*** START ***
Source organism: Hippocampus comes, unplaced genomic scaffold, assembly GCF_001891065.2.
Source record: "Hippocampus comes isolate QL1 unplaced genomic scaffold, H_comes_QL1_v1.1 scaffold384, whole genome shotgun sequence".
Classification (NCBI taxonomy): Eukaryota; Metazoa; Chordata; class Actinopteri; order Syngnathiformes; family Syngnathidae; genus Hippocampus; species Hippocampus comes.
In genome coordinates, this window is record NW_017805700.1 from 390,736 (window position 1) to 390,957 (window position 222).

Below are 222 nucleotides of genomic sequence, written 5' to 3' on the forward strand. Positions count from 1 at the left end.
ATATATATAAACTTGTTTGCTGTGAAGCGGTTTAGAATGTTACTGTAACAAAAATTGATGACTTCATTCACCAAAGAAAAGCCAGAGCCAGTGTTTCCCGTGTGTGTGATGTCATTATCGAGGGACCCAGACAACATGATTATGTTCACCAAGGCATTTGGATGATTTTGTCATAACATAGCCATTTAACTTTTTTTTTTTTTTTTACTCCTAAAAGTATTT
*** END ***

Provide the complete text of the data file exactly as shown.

Source organism: Hippocampus comes, unplaced genomic scaffold, assembly GCF_001891065.2.
Source record: "Hippocampus comes isolate QL1 unplaced genomic scaffold, H_comes_QL1_v1.1 scaffold384, whole genome shotgun sequence".
Classification (NCBI taxonomy): Eukaryota; Metazoa; Chordata; class Actinopteri; order Syngnathiformes; family Syngnathidae; genus Hippocampus; species Hippocampus comes.
In genome coordinates, this window is record NW_017805700.1 from 390,736 (window position 1) to 390,957 (window position 222).

Below are 222 nucleotides of genomic sequence, written 5' to 3' on the forward strand. Positions count from 1 at the left end.
ATATATATAAACTTGTTTGCTGTGAAGCGGTTTAGAATGTTACTGTAACAAAAATTGATGACTTCATTCACCAAAGAAAAGCCAGAGCCAGTGTTTCCCGTGTGTGTGATGTCATTATCGAGGGACCCAGACAACATGATTATGTTCACCAAGGCATTTGGATGATTTTGTCATAACATAGCCATTTAACTTTTTTTTTTTTTTTTACTCCTAAAAGTATTT